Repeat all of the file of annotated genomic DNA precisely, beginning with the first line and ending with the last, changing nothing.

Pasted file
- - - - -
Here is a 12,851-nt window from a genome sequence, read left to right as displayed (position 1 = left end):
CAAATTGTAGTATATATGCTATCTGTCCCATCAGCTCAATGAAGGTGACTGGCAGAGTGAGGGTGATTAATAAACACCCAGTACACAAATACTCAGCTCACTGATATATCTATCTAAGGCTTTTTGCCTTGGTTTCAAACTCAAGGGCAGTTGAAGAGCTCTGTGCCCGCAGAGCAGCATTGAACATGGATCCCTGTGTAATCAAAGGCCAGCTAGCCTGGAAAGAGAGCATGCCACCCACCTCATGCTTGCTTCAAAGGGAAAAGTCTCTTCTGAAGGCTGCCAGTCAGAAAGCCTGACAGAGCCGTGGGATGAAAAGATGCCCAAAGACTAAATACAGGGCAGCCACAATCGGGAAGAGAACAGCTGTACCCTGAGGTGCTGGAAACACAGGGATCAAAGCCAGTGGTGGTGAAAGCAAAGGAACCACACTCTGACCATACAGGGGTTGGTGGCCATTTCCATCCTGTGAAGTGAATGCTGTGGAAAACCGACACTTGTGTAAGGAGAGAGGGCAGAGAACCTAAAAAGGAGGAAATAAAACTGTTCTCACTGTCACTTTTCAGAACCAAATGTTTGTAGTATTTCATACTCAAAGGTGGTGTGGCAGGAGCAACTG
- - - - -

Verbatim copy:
Here is a 12,851-nt window from a genome sequence, read left to right as displayed (position 1 = left end):
CAAATTGTAGTATATATGCTATCTGTCCCATCAGCTCAATGAAGGTGACTGGCAGAGTGAGGGTGATTAATAAACACCCAGTACACAAATACTCAGCTCACTGATATATCTATCTAAGGCTTTTTGCCTTGGTTTCAAACTCAAGGGCAGTTGAAGAGCTCTGTGCCCGCAGAGCAGCATTGAACATGGATCCCTGTGTAATCAAAGGCCAGCTAGCCTGGAAAGAGAGCATGCCACCCACCTCATGCTTGCTTCAAAGGGAAAAGTCTCTTCTGAAGGCTGCCAGTCAGAAAGCCTGACAGAGCCGTGGGATGAAAAGATGCCCAAAGACTAAATACAGGGCAGCCACAATCGGGAAGAGAACAGCTGTACCCTGAGGTGCTGGAAACACAGGGATCAAAGCCAGTGGTGGTGAAAGCAAAGGAACCACACTCTGACCATACAGGGGTTGGTGGCCATTTCCATCCTGTGAAGTGAATGCTGTGGAAAACCGACACTTGTGTAAGGAGAGAGGGCAGAGAACCTAAAAAGGAGGAAATAAAACTGTTCTCACTGTCACTTTTCAGAACCAAATGTTTGTAGTATTTCATACTCAAAGGTGGTGTGGCAGGAGCAACTG